I’m not too enthusiastic about ‘teachers doing research’; I am more enthusiastic about the opportunities for schools to take part in larger, more formal research trials and partnerships with higher education. My position set out, I think that what school staff can do is question things.
The staggered start to the new academic year for schools has caused my timeline to be peppered with INSET tweets throughout the week. A few have caught my eye and one particularly seemed to connect with last night’s #UKEdResChat which asked “Are we in a research bubble? Is so how can we pop it?”. The tweet’s from a locked account so I won’t embed it but it read:
“Really pleased how positively staff took on board our drive to embed a #GrowthMindset across school! #ThePowerOfYet”
This tweet was from a primary school colleague in our TSA Innovation Hub – a follow on from the Evidence Based Teaching Group we had, and shows engagement and dissemination of research we have touched on within the group and whilst it’s not bursting the bubble it is perhaps stretching it a bit.
It strikes me though that if research informed staff, including research leads, are striving to build research literacy in schools, is the ultimate goal not to have everyone on board, but to have them questioning? I appreciate that this single tweet doesn’t have a lot of information in it and there may have been a discussion around the approach – it’s just 140 characters. However, if we are to break out of the cycle of the same people driving the research-informed agenda in the same schools I think we need to be looking to encourage the critical eye rather than introducing top-down initiatives. It’s almost a cliché.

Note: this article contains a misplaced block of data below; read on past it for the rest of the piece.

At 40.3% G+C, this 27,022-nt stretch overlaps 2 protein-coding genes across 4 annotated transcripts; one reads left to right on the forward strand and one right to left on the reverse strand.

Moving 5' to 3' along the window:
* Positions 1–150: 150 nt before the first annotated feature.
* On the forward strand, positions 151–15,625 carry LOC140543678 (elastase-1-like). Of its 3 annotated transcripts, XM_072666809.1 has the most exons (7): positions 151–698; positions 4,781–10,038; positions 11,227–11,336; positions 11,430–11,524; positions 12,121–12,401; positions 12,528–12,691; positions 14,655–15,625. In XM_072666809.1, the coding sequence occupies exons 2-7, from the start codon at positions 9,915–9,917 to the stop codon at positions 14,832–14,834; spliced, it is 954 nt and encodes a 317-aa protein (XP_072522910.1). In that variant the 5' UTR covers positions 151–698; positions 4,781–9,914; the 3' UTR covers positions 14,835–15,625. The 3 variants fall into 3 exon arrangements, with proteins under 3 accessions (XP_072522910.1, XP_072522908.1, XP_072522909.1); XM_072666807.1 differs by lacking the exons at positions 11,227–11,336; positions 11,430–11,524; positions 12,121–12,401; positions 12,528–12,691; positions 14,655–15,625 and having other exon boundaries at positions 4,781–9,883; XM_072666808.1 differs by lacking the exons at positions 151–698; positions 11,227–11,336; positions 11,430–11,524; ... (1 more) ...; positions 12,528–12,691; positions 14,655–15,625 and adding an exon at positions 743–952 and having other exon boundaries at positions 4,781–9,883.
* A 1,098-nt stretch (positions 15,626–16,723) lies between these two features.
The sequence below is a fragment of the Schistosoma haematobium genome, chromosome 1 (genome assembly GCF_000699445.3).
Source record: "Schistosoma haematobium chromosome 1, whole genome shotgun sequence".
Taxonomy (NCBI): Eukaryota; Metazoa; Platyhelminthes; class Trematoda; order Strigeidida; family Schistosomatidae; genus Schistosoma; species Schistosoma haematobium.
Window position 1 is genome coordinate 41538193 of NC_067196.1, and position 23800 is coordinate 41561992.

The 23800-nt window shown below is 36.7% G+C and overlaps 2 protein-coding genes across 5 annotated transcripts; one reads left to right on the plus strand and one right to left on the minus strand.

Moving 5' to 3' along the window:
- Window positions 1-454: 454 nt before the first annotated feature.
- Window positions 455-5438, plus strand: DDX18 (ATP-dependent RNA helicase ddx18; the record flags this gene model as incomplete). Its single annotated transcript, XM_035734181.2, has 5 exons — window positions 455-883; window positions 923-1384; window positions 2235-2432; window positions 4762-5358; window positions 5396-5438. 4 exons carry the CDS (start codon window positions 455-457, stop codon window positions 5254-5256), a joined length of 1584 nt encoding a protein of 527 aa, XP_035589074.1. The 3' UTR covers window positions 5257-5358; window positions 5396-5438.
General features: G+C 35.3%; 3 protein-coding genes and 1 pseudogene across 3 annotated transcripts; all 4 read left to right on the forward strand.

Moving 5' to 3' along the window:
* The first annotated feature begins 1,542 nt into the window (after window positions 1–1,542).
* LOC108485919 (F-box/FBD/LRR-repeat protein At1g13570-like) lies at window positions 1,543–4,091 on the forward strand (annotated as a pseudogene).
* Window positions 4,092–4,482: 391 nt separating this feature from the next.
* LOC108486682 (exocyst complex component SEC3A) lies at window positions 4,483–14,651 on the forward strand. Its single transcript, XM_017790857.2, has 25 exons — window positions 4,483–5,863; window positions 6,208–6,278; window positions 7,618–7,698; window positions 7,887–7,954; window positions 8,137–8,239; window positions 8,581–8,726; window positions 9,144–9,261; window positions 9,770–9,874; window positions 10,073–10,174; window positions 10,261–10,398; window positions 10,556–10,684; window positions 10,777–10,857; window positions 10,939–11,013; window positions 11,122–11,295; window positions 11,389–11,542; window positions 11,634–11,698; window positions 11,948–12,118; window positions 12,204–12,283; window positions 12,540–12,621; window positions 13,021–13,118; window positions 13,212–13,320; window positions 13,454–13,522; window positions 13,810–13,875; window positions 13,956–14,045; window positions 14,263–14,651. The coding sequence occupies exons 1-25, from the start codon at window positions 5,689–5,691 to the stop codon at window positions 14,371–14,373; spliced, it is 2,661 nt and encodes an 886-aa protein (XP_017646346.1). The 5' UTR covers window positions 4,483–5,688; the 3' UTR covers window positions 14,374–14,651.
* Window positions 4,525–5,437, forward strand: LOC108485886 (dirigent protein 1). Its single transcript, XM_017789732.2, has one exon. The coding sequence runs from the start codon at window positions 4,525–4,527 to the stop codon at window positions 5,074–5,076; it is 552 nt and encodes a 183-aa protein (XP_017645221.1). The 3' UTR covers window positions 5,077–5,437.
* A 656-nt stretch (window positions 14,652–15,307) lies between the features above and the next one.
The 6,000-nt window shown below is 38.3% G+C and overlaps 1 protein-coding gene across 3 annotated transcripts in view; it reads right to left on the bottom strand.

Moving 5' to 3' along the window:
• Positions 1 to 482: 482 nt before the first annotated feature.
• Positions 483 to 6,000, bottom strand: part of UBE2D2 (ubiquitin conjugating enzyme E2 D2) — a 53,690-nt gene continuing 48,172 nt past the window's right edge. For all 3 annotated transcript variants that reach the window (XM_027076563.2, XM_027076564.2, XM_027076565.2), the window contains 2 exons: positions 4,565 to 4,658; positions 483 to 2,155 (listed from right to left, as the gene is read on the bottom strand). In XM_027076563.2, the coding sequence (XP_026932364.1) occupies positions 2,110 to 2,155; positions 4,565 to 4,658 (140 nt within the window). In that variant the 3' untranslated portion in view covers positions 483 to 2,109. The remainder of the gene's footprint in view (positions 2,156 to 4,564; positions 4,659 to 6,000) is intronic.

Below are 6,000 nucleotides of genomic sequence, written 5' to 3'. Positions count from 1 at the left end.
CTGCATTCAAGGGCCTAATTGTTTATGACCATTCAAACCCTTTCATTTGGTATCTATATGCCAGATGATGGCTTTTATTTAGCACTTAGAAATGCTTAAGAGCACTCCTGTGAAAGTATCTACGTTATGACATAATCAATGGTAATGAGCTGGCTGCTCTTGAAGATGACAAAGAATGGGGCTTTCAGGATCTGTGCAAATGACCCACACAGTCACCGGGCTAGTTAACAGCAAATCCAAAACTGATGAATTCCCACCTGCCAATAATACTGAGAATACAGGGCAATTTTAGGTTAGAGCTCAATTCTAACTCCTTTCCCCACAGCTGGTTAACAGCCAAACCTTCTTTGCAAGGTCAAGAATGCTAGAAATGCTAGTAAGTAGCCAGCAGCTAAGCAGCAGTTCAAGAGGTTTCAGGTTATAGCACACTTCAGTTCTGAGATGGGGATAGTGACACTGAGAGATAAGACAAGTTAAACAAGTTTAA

Taking the example of Growth Mindset, I know from my own reading that there has been a lot of debate around implementation in the classroom and my basic understanding is that it’s questionable as to whether there’s an impact and to be implemented properly staff need formal training. I don’t know how this school is approaching it (hopefully it’ll crop up at our next Innovation Hub meeting) and I feel uncomfortable using them as an example when I don’t know any detail about their method so putting that to one side, I think introducing something like this is an opportunity for the type of enquiry that should be encouraged in schools.
Questioning things isn’t the same as resisting change but about exploring initiatives and measuring the impact. Introducing school-wide initiatives should involve reading around the subject both for those driving the programme and those who are taking it on. When new ideas are put to staff it should be a positive thing to be met with questions and leaders should be able to answer those questions – either having read around the topic and predicted them, or by offering the opportunity for staff to answer the questions within an implementation and review process. We don’t need to be doing big research projects but at least exploring evidence for and against and looking for change if you do do it. And leaders shouldn’t be afraid to say that something hasn’t worked.
We need the rhetoric to move from ‘we’re going to do this’ to ‘we’re going to find out if this can work for us’. Doing with, not to. This isn’t something that should threaten leaders but that they should embrace. It can be difficult to accept if you have spent a lot of time in preparation but when changes are met with constructive questions that are taken on board and incorporated into the way we work, I think it will be an indication that the research bubble is at least expanding and we are truly embedding research in everyday practice.